November 15, 2016

Confessions Of a News Junkie



I blame it on the just-past election mayhem. I blame it on the ease of being constantly updated on a smartphone or tablet. I blame it on a personal weakness. Whatever the reason, I have spent way too much time looking at the news, opinion columns, and analysis of what is going on in the world.

With November 8th in the rear view mirror, I thought I'd be able to cut back. After all, the constant drumbeat of political news and non-news is over. But, no, that hasn't happened quite yet.

Obviously, the election of the President didn't bring a conclusion, a satisfactory ending to anything for a large part of the country. It only stoked the political fires that were already at a dangerously high level. After a few days of self-imposed exile, I was back obsessively grabbing for the phone much too often.

After a few years of receiving no morning newspaper I did break down. Waiting in my driveway six mornings a week is the Wall Street Journal. While I rarely agree with their editorial stance, they offer a good overview of economic news and lifestyle information. Whether I renew my subscription next spring is still an open question. Staff cutbacks and a shrinking paper indicate the WSJ may be fighting the losing battle of most print media.

Clicking on news updates and the latest from the stock market is too easy for someone who spends a few hours a day in front of his computer. I may be in the middle of typing a post or answering some log comments, when suddenly I have a strong urge to see what I have been missing. A click here, a click there, and I am gone from what I was doing for a chunk of time.

Interestingly, I don't watch news programs on television. Depending on the channel I pretty much know what they are going to report on or how information will be presented. Usually, they will 20 minutes or more on an individual topic, analyzing it to death.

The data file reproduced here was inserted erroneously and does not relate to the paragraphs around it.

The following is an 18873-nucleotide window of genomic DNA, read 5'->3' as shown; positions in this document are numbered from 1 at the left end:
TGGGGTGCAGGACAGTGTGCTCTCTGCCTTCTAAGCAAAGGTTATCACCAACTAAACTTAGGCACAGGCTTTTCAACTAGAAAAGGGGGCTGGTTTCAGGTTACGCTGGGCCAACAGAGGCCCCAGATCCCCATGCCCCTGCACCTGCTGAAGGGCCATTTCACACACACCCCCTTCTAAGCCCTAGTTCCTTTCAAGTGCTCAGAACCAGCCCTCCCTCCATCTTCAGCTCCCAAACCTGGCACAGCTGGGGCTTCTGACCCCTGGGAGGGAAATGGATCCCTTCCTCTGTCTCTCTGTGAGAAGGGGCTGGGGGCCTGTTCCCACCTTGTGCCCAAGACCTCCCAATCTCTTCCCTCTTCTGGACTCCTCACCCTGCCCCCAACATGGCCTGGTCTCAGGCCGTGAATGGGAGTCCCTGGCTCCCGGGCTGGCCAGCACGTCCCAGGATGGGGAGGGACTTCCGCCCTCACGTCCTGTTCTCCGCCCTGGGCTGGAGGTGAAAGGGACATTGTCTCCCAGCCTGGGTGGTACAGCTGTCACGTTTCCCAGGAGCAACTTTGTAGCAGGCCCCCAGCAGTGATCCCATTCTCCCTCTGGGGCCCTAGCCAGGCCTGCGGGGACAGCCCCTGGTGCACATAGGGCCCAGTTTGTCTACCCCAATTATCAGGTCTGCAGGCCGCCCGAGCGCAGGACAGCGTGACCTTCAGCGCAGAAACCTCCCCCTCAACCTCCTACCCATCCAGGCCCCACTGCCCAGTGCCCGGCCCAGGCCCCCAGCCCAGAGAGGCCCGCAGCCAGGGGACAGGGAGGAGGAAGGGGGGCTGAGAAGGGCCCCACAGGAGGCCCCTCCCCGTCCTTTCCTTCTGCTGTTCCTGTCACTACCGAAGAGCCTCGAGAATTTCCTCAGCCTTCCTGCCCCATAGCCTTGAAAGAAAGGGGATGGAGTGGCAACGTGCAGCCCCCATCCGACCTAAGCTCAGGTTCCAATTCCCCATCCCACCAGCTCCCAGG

I receive no magazines that would be in the political, economic, or news categories. By the time the publication reaches my mailbox, whatever is on the front cover is likely old news. Magazines are fine for ideas for home projects, hobbies and the like. But, for current events, I don't find them timely enough.

But, the smartphone and computer! Instant input whenever my heart craves it. Google searches during slow plot points of a TV movie. Video updates from CNN. The latest breaking story on Huffpost or Politico. What the BBC says, from a British perspective, about something happening in America. The choices are apparently endless.

Even on the just-completed RV trip, one of my first chores was to check on the strength of the WiFi connection. Try as I might to stay away while I was away, it didn't work. A poor Internet feed could ruin my afternoon.

Betty has learned to warn me about excessive news input just before bedtime. She knows that last minute jolt leaves me agitated and keeps me awake. 

So, is there an answer to this compulsion, or is this a phase of my retirement that will eventually burn itself out? Will I accept that my checking news and informational feeds doesn't change what is going to happen anyway, it just tends to aggravate me? A line in an article in the Washington Post a awhile back seems to summarize my problem: "Through media in all its forms, we exhaust and are exhausted by the insignificant."

Wait,  I have been typing this post for 30 minutes...I wonder what I have missed? Probably not much.

31 comments:

  1. Do you have any tips or tricks for locating wifi hotspots?

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    1. I am not a fan of public WiFi hotspots. Even when we we are on an RV trip, I will not use the park's WiFi for anything other than checking email and news if it is unsecured. If secure WiFi isn't available I use my phone's ability to become a secure hotspot.

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  2. Yeah, you do sound like a news junky to me Bob! I call it staying informed with the world outside my door. It seems many seniors choose the opposite route. My wife is one of them. She spends hours watching the cooking and home rehab shows but little news. I guess it makes her world more peaceful but I call it sticking you head in the sand. (Ha)

    Of course you know I also am a new junky of the Will Rogers variety. I love commenting on other peoples' opinions as he did. Maybe the difference between us is I am usually up every morning before 7am and have it out of my system by noon.

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    1. My routine is when I wake up to grab the phone and check the weather, look at e-mails, and then scan the news apps. Then, I read the paper and start my "real" day. Come night time, though, I will start scanning what has been going on that I might have missed.